Wednesday, April 25, 2012

Why do we tax business?

There is probably nothing more important to an individual or household today than a good, stable job. In countless surveys, nothing yields greater unhappiness than unemployment. There is good reason to believe that state policy-makers should focus on this issue above all others.

Creating and sustaining good jobs is all about competitive advantage. It means producing high quality goods at the lowest possible cost. It is simply about productivity. Taxes may not be the most important factor in global competitiveness but they are a factor that policy-makers can actually control.

Why do we tax business?  There are a couple of theories that are used to justify business taxes. One theory is benefits received. We tax business to insure that the price of goods reflects the social costs are spent on creating that good. These costs would include water, sewage, public safety, environmental protection and a skilled workforce. Many of these goods are goods that corporations receive for free but somebody has to pay for them - taxpayers. 

Another theory is ability to pay. Businesses should pay their share of taxes based on their ability to pay taxes. Since business owners make a lot of money, we can indirectly tax them by taxing their business.

Economists say that taxes have the effect of creating inefficiencies in both the process of production and in the distribution of goods. Taxes will change the mix of goods produced. Taxes create a deadweight loss in our economy by reducing the consumer and producer surplus by more than the actual amount of the tax itself.  

In general, taxes are most efficient when they fall on those who have the most difficulty avoiding them.  Big corporations can and do spend an enormous resources shifting avoiding taxes and the government spends enormous amounts of resources  trying to make rules to stop them.  They also spend enormous amounts of money on lobbyists to get them special tax breaks.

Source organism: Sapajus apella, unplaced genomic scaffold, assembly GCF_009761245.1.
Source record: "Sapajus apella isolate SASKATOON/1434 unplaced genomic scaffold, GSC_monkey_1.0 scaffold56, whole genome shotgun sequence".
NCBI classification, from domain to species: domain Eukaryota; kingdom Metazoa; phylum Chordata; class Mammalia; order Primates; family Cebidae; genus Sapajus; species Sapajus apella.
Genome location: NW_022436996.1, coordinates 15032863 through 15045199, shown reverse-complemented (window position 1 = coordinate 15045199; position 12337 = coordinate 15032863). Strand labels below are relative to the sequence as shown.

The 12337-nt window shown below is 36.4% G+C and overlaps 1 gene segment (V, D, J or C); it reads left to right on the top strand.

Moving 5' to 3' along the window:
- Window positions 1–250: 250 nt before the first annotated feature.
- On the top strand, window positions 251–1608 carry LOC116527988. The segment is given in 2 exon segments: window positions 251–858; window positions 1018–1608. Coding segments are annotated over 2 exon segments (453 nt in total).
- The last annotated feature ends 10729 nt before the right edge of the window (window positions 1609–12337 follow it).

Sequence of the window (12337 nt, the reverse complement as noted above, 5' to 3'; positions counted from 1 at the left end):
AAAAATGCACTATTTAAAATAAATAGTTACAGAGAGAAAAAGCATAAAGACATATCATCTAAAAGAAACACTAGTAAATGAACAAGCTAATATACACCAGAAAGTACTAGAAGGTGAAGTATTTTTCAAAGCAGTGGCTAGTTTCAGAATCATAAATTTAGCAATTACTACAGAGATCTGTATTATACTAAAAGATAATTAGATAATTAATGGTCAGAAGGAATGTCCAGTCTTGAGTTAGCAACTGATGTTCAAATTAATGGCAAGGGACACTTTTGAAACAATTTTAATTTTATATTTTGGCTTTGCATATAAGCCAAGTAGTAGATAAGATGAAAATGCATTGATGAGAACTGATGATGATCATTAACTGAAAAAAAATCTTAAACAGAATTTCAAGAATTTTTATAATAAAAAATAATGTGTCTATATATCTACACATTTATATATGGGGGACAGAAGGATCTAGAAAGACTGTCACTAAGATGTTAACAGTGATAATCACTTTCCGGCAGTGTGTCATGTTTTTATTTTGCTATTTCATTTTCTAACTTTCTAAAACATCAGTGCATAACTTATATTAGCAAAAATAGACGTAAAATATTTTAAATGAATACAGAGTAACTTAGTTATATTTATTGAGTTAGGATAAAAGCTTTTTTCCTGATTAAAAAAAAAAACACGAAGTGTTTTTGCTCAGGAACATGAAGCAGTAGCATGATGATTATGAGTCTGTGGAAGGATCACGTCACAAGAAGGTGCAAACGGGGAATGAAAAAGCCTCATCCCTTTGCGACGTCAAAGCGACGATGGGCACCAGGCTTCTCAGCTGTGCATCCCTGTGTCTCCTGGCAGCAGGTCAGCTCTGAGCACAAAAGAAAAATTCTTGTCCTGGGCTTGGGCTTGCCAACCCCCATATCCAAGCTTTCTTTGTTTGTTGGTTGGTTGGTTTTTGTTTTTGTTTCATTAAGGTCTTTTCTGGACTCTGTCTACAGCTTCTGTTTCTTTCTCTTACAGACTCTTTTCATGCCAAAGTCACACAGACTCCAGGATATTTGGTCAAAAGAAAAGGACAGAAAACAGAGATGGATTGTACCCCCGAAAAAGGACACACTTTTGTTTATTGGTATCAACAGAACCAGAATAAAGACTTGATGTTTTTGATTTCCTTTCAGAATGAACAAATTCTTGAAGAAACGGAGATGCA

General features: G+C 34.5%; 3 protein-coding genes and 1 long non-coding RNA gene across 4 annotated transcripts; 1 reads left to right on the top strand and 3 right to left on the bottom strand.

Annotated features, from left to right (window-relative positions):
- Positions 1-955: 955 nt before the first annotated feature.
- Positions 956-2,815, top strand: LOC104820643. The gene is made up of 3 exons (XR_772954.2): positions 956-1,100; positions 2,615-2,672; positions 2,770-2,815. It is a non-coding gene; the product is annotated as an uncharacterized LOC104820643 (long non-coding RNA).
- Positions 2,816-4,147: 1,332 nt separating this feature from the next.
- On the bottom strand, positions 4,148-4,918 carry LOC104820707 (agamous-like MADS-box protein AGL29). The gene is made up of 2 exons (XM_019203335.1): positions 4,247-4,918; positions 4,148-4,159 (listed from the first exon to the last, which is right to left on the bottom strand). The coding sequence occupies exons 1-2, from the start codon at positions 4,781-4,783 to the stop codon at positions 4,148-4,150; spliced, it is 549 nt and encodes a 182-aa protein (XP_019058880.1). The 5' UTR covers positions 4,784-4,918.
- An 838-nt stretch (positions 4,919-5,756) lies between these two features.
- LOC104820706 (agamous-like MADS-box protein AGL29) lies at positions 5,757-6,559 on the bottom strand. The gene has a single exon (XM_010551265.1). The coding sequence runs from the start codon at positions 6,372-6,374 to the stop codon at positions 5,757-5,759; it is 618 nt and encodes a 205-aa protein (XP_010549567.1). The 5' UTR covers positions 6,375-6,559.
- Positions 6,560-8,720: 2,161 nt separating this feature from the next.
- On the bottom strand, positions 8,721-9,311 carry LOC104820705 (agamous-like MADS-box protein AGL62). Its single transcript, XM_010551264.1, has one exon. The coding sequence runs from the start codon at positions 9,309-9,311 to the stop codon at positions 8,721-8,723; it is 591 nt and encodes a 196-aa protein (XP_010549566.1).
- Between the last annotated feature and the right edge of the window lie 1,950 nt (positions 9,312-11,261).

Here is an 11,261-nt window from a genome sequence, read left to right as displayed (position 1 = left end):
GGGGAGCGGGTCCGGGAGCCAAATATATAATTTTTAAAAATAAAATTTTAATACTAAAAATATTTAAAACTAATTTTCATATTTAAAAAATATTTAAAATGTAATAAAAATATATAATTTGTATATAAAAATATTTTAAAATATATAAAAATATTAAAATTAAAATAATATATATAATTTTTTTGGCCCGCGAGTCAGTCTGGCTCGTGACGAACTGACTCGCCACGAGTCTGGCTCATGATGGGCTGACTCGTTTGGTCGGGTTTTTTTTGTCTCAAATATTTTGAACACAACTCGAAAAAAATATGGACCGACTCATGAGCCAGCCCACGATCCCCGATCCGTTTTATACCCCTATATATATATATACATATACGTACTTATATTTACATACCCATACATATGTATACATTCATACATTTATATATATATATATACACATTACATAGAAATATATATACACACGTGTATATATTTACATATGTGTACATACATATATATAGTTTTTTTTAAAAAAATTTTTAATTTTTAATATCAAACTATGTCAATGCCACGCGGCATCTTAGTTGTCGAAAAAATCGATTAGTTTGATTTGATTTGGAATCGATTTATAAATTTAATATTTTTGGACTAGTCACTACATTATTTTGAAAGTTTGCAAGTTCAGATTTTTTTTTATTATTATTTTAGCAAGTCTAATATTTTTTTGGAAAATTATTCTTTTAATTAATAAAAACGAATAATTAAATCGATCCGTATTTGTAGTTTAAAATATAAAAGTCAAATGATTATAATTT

But most importantly, in a global economy business taxes can reduce competitiveness. They either reduce the amount of capital invested in a company or they increase the price of the good. In today's hyper competitive markets, small price differentials matter.

What if we created a serious competitive advantage for Washington by simply eliminating all business taxes. We could replace the taxes by fees on specific services and progressive taxes on individuals.

Many of the benefits received by businesses are already captured by specific fees on those services. The costs of sewage, water, electricity, and roads are already charged directly to businesses based on actual usage. Supply and demand for the specific service determine the price. We could extend this approach to directly charging businesses for additional services like education. Or perhaps we could even charge a large proportion of those services to individuals who earn money from companies rather than the companies themselves.

You can't tax a corporation; you can only tax a person  Ultimately all of the earnings of businesses go to individuals in the forms of interest, dividends, profits or wages. Rather than trying to indirectly get at that revenue through business taxes, why don't we just tax the income those individuals earn. The tax is thus based on the individuals ability to pay. There is no distortion on the productive process, no change in the mix of goods produced and no competitive disadvantage in global competition. The deadweight loss to the economy from business taxation is eliminated. 

If this is such a good idea why haven't we done this already?  I would venture to guess is that  policy-makers have never offered this specific trade-off.  Given the condition of our economy today, perhaps now is the time to look at it.

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